Microbiome, probiotics and rheumatoid arthritis
- The microbiome interacts with the immune system through the production of short-chain fatty acids. Butyrate has a favourable effect on immune tolerance, while acetate mainly stimulates the inflammatory immune response in a proinflammatory cytokine environment.
- In rheumatoid arthritis, a shift of the microbiome towards acetate producers is observed.
- Probiotics can be used to increase the colonisation of butyrate-producing bacteria.
What is the microbiome?
The intestinal microbial flora has co-evolved with the human species and has entered into a symbiotic relationship. The diversity and composition of the microbiome is determined, among other things, by genetic and dietary factors of the host. In recent years, it has become increasingly clear that the habitual intestinal bacteria interact indirectly with the host via their metabolites – short chain fatty acids (SCFAs) – whereby in a balanced microbiome intestinal epithelial cells are stimulated to maintain the balanced innate and acquired immune response in the gastrointestinal tract. In this process, the colon produces the majority of SCFAs, the most important and most studied of which are butyrate, propionate and acetate.
Butyrates are known to inhibit the proinflammatory NFκB signalling pathway, stimulate regulatory T lymphocytes as well as T effector cells (immune homeostasis) and are required by epithelial cells for proliferation and repair mechanisms to maintain the integrity of the intestinal epithelial layer. SCFAs can also influence cellular transcription and function of proteins via histone modifying enzymes (histone deacetylases, HDACs) (Fig.).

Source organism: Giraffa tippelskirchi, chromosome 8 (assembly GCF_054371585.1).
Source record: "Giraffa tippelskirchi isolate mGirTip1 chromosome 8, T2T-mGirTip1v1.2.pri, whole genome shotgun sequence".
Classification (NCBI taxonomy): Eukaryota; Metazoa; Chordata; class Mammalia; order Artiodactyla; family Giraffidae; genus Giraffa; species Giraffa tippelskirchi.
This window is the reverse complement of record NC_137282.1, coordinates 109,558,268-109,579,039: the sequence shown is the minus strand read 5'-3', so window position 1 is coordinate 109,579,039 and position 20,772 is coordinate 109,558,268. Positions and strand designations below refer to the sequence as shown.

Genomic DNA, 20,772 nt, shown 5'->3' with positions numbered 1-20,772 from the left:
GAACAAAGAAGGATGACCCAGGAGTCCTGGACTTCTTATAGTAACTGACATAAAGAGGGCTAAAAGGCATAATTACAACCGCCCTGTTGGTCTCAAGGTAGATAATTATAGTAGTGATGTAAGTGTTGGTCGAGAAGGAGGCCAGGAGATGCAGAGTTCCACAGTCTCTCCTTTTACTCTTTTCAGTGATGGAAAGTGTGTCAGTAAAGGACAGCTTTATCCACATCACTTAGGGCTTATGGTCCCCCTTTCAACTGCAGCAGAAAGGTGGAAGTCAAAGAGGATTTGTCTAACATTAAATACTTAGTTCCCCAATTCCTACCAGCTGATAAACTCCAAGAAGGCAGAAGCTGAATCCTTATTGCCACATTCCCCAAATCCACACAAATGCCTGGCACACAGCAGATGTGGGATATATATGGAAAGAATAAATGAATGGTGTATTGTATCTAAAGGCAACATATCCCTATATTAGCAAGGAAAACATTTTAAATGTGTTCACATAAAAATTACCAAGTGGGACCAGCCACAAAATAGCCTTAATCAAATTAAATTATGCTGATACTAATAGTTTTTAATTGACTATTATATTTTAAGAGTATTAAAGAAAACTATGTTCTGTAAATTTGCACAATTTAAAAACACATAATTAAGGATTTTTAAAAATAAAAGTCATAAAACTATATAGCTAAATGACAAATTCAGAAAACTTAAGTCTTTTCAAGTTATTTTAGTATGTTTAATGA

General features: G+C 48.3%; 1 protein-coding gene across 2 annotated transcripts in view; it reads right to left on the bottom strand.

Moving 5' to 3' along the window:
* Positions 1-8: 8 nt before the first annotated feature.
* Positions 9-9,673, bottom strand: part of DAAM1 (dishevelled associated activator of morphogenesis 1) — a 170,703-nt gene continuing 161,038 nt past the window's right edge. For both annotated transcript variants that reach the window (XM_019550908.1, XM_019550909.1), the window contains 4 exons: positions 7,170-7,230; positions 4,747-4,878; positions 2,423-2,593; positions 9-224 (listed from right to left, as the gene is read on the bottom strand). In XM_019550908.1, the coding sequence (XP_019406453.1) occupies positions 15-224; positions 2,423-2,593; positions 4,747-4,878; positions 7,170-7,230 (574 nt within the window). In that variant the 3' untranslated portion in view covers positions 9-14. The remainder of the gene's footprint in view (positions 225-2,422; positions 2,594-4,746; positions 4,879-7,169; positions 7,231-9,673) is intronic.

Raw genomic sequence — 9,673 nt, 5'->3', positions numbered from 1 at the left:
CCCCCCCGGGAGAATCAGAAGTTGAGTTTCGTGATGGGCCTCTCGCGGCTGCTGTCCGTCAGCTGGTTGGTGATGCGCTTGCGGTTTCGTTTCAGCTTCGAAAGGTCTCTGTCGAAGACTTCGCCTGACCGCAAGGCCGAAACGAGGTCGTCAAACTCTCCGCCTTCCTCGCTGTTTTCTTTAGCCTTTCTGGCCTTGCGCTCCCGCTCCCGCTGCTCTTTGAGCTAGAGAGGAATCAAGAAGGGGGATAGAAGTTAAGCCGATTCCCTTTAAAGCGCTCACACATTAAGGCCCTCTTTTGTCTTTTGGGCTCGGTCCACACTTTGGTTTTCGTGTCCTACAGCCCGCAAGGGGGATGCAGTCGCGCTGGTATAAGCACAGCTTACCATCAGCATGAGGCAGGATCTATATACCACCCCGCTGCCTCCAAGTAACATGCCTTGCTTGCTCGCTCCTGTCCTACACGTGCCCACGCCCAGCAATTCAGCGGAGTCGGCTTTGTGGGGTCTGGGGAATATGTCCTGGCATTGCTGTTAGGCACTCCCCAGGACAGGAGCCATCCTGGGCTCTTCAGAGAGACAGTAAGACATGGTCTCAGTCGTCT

Acetate has a similar effect to butyrate, with the important difference that in a proinflammatory inflammatory milieu, mainly T effector cells (proinflammation) are stimulated, but not regulatory T cells (immune tolerance). Patients with autoimmune and autoinflammatory diseases such as rheumatoid arthritis (RA), spondyloarthritis (SpA) and psoriatic arthritis (PsA) show dysbiosis and reduced diversity of the intestinal microbiome.
Genetic predisposition plays a role in RA, although in recent years it has become apparent that environmental influences such as smoking, infections and the microbiome are also decisively involved in the pathogenesis.
Smoking leads to increased citrullination of proteins via peptidyl arginine deiminase (PAD), which could explain the appearance of anticitrullinated peptide antibodies (ACPA) up to 10 years before the development of the disease. In addition, smoking is associated with periodontitis, which is co-caused by Porphyromonas gingivalis. RA patients have a high incidence of periodontal disease and oral P. gingivalis colonisation. Epidemiological studies have shown a high incidence of P. gingivalis antibodies in RA patients, although despite numerous hypotheses of an infectious trigger, no direct bacterial evidence has been found. P. gingivalis is the only known commensal that expresses the PAD enzyme and thus citrullinates human proteins.